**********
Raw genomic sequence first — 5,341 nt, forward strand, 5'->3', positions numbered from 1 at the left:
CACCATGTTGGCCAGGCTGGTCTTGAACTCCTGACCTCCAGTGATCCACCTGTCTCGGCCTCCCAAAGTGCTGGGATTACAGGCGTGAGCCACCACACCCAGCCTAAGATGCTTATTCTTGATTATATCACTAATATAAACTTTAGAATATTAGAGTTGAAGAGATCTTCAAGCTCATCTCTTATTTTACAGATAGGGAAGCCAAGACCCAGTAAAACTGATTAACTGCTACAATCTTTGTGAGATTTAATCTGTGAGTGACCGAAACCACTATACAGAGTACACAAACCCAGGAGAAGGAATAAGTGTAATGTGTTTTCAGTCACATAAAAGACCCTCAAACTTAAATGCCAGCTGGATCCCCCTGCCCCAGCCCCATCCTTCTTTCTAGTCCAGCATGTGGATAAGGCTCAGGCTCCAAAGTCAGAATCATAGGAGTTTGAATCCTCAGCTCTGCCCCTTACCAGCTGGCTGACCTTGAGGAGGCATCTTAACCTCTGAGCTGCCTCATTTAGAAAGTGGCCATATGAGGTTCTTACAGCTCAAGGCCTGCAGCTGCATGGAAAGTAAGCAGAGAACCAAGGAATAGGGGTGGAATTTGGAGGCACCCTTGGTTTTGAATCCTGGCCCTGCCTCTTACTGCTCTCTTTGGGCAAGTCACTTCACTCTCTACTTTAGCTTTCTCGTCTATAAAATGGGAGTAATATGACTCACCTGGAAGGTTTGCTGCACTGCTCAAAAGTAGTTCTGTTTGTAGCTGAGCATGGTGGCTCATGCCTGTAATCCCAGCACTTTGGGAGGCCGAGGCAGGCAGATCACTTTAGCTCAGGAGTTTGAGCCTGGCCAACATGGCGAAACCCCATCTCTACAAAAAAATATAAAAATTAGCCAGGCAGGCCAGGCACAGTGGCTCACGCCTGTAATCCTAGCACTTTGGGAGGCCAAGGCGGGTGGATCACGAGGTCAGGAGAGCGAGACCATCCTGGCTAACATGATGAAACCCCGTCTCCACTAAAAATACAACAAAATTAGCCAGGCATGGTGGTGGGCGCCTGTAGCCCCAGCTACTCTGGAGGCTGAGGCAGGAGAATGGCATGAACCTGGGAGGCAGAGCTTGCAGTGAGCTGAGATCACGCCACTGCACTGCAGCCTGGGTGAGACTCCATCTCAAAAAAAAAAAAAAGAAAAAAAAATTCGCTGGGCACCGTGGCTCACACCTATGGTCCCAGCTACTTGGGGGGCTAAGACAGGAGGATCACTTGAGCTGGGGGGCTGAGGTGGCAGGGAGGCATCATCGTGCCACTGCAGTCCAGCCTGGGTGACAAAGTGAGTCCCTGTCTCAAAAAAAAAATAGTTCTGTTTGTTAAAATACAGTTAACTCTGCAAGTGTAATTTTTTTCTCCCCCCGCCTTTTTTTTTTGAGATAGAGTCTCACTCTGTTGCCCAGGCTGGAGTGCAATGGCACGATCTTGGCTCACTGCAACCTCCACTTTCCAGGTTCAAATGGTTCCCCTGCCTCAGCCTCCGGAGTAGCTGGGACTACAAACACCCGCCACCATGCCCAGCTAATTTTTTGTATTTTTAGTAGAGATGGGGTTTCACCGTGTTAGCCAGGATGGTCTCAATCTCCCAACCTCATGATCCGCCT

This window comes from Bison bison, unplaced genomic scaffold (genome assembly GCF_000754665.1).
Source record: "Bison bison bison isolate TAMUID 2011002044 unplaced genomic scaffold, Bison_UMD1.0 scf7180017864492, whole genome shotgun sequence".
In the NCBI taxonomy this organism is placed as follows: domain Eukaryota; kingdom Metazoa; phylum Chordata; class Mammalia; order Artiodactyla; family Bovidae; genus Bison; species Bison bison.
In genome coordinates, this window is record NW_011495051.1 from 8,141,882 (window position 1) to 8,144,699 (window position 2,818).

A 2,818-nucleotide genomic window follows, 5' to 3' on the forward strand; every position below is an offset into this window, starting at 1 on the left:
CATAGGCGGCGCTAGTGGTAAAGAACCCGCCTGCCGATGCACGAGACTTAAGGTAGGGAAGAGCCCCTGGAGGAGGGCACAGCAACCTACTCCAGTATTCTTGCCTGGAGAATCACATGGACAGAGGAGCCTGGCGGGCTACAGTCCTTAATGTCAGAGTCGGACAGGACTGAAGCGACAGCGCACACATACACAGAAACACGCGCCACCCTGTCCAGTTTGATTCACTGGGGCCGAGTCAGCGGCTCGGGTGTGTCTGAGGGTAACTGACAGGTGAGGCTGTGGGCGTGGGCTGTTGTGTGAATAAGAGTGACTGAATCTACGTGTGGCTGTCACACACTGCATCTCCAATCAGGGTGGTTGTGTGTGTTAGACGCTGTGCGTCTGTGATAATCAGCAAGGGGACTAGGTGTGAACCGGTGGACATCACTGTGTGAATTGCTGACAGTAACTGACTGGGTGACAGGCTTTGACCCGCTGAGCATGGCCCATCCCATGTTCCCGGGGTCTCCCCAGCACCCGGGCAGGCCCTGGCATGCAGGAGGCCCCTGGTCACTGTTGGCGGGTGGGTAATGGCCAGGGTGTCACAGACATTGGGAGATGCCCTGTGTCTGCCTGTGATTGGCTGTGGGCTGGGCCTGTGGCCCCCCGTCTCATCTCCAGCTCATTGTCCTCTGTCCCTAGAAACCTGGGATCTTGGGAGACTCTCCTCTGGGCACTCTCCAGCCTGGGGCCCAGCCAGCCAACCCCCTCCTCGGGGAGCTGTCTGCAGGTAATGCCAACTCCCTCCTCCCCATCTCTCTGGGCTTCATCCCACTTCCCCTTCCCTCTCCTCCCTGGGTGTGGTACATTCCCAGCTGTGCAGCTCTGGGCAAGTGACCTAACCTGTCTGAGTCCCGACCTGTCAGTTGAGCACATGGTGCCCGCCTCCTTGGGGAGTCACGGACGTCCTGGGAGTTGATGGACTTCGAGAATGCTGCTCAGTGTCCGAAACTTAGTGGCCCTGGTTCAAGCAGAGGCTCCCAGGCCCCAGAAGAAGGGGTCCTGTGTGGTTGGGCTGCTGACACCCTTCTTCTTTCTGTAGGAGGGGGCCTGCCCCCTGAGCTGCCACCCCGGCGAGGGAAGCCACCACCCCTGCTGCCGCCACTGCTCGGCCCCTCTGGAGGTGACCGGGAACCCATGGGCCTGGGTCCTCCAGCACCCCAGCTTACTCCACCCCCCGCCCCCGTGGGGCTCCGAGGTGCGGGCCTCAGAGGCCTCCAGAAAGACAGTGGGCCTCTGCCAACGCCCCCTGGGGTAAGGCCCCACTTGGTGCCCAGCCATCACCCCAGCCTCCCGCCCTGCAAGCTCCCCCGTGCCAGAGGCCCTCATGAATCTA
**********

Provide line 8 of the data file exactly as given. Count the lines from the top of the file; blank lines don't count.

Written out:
CATAGGCGGCGCTAGTGGTAAAGAACCCGCCTGCCGATGCACGAGACTTAAGGTAGGGAAGAGCCCCTGGAGGAGGGCACAGCAACCTACTCCAGTATTCTTGCCTGGAGAATCACATGGACAGAGGAGCCTGGCGGGCTACAGTCCTTAATGTCAGAGTCGGACAGGACTGAAGCGACAGCGCACACATACACAGAAACACGCGCCACCCTGTCCAGTTTGATTCACTGGGGCCGAGTCAGCGGCTCGGGTGTGTCTGAGGGTAACTGACAGGTGAGGCTGTGGGCGTGGGCTGTTGTGTGAATAAGAGTGACTGAATCTACGTGTGGCTGTCACACACTGCATCTCCAATCAGGGTGGTTGTGTGTGTTAGACGCTGTGCGTCTGTGATAATCAGCAAGGGGACTAGGTGTGAACCGGTGGACATCACTGTGTGAATTGCTGACAGTAACTGACTGGGTGACAGGCTTTGACCCGCTGAGCATGGCCCATCCCATGTTCCCGGGGTCTCCCCAGCACCCGGGCAGGCCCTGGCATGCAGGAGGCCCCTGGTCACTGTTGGCGGGTGGGTAATGGCCAGGGTGTCACAGACATTGGGAGATGCCCTGTGTCTGCCTGTGATTGGCTGTGGGCTGGGCCTGTGGCCCCCCGTCTCATCTCCAGCTCATTGTCCTCTGTCCCTAGAAACCTGGGATCTTGGGAGACTCTCCTCTGGGCACTCTCCAGCCTGGGGCCCAGCCAGCCAACCCCCTCCTCGGGGAGCTGTCTGCAGGTAATGCCAACTCCCTCCTCCCCATCTCTCTGGGCTTCATCCCACTTCCCCTTCCCTCTCCTCCCTGGGTGTGGTACATTCCCAGCTGTGCAGCTCTGGGCAAGTGACCTAACCTGTCTGAGTCCCGACCTGTCAGTTGAGCACATGGTGCCCGCCTCCTTGGGGAGTCACGGACGTCCTGGGAGTTGATGGACTTCGAGAATGCTGCTCAGTGTCCGAAACTTAGTGGCCCTGGTTCAAGCAGAGGCTCCCAGGCCCCAGAAGAAGGGGTCCTGTGTGGTTGGGCTGCTGACACCCTTCTTCTTTCTGTAGGAGGGGGCCTGCCCCCTGAGCTGCCACCCCGGCGAGGGAAGCCACCACCCCTGCTGCCGCCACTGCTCGGCCCCTCTGGAGGTGACCGGGAACCCATGGGCCTGGGTCCTCCAGCACCCCAGCTTACTCCACCCCCCGCCCCCGTGGGGCTCCGAGGTGCGGGCCTCAGAGGCCTCCAGAAAGACAGTGGGCCTCTGCCAACGCCCCCTGGGGTAAGGCCCCACTTGGTGCCCAGCCATCACCCCAGCCTCCCGCCCTGCAAGCTCCCCCGTGCCAGAGGCCCTCATGAATCTA